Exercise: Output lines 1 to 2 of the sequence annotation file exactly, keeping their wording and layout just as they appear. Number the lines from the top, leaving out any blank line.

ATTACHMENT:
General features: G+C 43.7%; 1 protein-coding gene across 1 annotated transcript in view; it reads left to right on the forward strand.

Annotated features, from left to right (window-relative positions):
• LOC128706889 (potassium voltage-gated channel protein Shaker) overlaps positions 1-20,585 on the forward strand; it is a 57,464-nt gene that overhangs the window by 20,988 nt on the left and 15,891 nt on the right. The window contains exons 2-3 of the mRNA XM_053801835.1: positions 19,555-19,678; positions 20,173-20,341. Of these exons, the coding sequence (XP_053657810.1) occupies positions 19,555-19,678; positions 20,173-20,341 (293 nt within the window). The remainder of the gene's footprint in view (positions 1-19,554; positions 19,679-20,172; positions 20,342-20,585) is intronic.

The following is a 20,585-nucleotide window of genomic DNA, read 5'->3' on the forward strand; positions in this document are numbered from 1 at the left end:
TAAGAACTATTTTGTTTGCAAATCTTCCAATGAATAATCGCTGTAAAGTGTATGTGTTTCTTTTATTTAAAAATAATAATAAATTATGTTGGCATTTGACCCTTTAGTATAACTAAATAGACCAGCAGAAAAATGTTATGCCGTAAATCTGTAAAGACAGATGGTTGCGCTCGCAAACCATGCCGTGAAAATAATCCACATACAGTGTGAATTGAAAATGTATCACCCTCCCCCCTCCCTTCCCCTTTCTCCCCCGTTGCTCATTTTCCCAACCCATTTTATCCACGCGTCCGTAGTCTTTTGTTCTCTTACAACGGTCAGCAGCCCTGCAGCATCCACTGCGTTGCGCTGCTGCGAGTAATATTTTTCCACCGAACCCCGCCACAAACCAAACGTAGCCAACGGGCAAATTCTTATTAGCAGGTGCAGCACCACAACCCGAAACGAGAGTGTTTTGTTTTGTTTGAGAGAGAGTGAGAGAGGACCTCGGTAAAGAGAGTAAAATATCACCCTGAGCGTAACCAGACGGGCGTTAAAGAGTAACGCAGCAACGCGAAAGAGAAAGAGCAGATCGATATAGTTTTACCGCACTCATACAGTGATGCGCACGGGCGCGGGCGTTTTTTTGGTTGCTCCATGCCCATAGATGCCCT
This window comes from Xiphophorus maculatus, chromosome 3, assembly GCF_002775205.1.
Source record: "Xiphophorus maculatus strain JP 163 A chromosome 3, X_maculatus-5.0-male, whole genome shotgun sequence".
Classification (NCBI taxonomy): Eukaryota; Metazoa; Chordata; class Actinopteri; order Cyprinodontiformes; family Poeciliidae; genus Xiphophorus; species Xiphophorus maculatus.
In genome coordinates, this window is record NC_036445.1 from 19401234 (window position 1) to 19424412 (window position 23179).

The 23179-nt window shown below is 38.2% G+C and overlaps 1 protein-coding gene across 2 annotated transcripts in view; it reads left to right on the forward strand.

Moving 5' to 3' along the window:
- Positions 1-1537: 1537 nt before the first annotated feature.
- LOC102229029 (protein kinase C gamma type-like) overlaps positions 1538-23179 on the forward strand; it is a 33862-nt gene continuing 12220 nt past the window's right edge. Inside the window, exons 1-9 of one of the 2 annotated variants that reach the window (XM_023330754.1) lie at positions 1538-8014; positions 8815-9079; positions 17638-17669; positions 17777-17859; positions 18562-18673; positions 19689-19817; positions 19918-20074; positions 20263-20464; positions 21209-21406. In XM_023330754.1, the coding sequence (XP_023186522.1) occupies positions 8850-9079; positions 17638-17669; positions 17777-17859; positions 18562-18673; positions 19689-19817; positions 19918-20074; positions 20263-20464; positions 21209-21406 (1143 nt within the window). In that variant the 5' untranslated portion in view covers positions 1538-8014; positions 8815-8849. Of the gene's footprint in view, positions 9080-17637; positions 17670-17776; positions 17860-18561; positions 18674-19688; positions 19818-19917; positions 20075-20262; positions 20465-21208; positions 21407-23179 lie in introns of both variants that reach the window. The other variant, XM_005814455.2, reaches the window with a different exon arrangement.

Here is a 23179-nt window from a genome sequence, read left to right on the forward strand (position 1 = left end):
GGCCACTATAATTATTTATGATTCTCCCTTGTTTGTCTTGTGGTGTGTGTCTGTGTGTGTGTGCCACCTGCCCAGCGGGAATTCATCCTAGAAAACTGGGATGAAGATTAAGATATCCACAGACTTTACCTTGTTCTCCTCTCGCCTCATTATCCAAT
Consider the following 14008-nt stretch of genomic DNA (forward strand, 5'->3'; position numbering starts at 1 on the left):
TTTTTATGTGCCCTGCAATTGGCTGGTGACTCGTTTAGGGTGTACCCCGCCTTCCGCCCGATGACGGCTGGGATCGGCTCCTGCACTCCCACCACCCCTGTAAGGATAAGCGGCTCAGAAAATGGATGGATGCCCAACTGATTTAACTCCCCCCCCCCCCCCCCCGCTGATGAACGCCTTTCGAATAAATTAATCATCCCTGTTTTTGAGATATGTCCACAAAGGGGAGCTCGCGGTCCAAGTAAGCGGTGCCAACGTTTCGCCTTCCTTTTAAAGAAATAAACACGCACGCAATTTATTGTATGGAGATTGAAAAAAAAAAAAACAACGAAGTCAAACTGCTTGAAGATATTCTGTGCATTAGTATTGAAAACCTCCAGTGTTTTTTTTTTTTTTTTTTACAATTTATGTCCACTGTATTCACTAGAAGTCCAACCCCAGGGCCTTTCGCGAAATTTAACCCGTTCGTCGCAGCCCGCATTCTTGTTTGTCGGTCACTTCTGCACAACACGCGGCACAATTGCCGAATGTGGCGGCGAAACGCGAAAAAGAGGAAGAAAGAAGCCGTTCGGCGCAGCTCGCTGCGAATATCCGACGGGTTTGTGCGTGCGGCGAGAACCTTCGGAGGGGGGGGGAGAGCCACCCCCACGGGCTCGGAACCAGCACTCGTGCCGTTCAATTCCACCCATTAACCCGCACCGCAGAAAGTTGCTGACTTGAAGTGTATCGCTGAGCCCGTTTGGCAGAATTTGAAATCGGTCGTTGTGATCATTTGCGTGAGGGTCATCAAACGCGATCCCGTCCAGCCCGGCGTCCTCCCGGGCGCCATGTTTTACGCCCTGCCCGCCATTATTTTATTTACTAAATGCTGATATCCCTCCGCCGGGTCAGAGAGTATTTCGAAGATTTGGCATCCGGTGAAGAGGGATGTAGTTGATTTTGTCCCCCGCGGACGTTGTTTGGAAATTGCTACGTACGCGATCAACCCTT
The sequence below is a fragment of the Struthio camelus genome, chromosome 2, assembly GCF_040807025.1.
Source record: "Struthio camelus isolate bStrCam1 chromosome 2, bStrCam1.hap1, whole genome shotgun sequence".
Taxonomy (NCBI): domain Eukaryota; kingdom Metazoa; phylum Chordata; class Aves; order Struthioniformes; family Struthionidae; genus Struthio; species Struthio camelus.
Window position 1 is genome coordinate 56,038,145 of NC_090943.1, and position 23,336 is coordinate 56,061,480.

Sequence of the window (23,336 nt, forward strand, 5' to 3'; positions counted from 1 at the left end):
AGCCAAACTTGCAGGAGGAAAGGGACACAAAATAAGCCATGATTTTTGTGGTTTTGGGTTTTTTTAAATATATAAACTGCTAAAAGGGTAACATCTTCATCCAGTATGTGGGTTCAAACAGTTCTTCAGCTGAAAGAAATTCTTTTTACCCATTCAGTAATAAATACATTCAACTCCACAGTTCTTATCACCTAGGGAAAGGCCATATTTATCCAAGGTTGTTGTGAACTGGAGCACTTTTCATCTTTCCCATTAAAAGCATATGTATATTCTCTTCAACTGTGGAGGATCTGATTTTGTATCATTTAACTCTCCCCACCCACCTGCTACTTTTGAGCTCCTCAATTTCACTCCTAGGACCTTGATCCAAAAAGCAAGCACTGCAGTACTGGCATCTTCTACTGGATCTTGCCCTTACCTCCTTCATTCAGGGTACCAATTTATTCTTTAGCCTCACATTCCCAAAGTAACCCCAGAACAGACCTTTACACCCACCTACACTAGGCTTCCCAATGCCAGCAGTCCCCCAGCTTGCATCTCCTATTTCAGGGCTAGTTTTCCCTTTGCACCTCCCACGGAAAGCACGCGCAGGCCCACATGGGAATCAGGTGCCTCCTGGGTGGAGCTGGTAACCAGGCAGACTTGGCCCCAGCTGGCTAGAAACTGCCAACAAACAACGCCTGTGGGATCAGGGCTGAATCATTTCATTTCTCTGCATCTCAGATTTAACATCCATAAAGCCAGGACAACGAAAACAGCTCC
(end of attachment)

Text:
General features: G+C 43.7%; 1 protein-coding gene across 1 annotated transcript in view; it reads left to right on the forward strand.

Annotated features, from left to right (window-relative positions):